In terms of fuel, Dabbas says that this year’s budget was set at $85 a barrel, which is why the airline posted a loss for the first quarter. “We do put in a surcharge, but it barely costs 40 percent of the additional charges,” he says. “We need to find ways of how to manage the extra cost, and we have cost control mechanisms where we are trying everything, including freezing manpower, to be able to at least the cost of the high fuel price.”
Dabbas says that Emirates and Etihad have much to learn from each other if they work closer together. “I don’t see Dubai being where it is right now without Emirates,” he says. The RJ CEO also says that airline alliance membership gives the carrier great access to outside markets – a move that has so far been avoided by the Gulf carriers. Aren’t US airlines the worst in the world? “I think they are great,” laughs Dabbas. “I think you should be in the diplomatic corps,” says Neil.
Another major concern is the EU emissions trading scheme – Dabbas says that the airline could well be paying between €2m and €4m by 2012 over the issue. “Airlines most likely will start imposing a CO2 tax on passengers, yet another tax,” he adds. He’s also concerned about poor air traffic management in Europe. But, in concluding, the RJ says the airline will continue to grow, posting sustainable profits and looking to the future.
So cost savings are absolutely vital. Dabbas says that even the water used for onboard lavatories is carefully monitored – the planes will only carry 25 percent of the tank for short-haul flights, for example. “Airlines that succeed have the right strategy – but we also have airlines that don’t succeed,” he says. “It’s because they don’t change, or accept new realities.”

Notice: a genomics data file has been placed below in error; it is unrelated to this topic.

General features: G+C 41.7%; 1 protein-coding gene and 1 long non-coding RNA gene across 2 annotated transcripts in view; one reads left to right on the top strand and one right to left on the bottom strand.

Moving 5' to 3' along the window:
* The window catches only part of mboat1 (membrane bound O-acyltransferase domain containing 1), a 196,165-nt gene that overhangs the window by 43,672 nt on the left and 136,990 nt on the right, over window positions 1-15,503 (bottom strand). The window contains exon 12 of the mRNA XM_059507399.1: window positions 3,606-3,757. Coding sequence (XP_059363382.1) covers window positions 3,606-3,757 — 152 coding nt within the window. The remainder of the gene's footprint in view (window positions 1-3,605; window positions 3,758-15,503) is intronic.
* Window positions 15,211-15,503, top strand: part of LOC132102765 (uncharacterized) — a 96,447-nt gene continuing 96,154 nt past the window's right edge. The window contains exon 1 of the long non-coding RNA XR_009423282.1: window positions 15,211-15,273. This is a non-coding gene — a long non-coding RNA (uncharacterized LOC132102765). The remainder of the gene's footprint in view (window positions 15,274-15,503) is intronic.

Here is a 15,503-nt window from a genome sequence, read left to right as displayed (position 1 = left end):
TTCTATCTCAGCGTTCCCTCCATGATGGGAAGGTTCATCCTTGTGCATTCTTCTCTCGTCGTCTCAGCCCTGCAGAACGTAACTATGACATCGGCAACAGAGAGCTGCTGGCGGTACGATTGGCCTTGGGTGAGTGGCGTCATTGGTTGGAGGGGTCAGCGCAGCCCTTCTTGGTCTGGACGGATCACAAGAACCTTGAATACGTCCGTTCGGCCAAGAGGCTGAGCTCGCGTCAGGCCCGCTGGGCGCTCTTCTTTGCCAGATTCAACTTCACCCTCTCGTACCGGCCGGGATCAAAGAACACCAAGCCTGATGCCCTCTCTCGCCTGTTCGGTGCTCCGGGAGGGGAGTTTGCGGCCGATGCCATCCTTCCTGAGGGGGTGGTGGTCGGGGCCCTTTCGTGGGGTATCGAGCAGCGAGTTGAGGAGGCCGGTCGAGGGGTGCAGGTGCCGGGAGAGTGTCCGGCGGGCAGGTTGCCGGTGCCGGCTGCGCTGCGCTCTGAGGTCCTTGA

IATA has predicted that airline profits will drop from $16bn to $8bn this year. There will be less travellers, lower prices to attract more passengers – all of which affect the bottom line. Dabbas says the first quarter results from airlines across the world have not been encouraging.
The carrier is also being affected by the growth of the big airlines, such as Lufthansa. In the region, Dabbas says, the airlines don’t talk to each other. “Even though many of the Arab carriers have a lot more synergies, we don’t have the ability to think about how we can combine our services,” he says. “I don’t mean doing away with the brand, or losing flag-carrier status, but there are a lot of ways we can combine our resources.”
Moving onto the airline sector more generally, Dabbas points out that carriers are driving factors in each country’s economy. He relates a recent talk given by Singapore’s founding father, Lee Kuan Yew, who says that one of his first targets was to set up a top-class airline – and the results are there for all to see.
“Airlines now – the actual cost of operation – goes to fuel, and the rest is everything else, planes, employees etc,” he says. “So it’s a major part of our story.”
But RJ has also been extremely affected by the Arab Spring revolts, he says. Most of the countries that the carrier serves have been hurt directly.
“There has also been the economic slowdown – if you don’t have money or a secure job, you won’t travel,” he says. “Even though economies are recovering, airlines are taking longer to recover, as some economies are taking longer than others to heal.”
Dabbas also says that airlines are an easy target for government, particularly in terms of taxation, and regulations. “We also operate in airports that are monopolies – at Queen Alia for example, you only have one option, and they will decide how much to charge in terms of handling etc.” Yet, he says, most airlines remain resilient, and continue to expand and grow, Dabbas says.
Now on stage, having stepped straight off a flight from Amman, is Hussein Dabbas, the CEO of Royal Jordanian. Hussein is speaking about the airline industry – which he says isn’t such a pleasant job in the circumstances. The oil price has played havoc with the sector, and the Jordanian carrier is dealing with heavy competition not only in the Gulf, but also from Europe as well.
Having said that, the long-standing carrier remains optimistic, and is looking forward to receiving 11 787 Dreamliners from 2014.
“We are a small airline – last year we carried a little over 3m passengers, although that’s twice as many as five years ago,” he says. The carrier also posted $30m in profits – not a bad figure, considering the tempestuous times the sector is facing. This year may be different, he adds, rather ominously.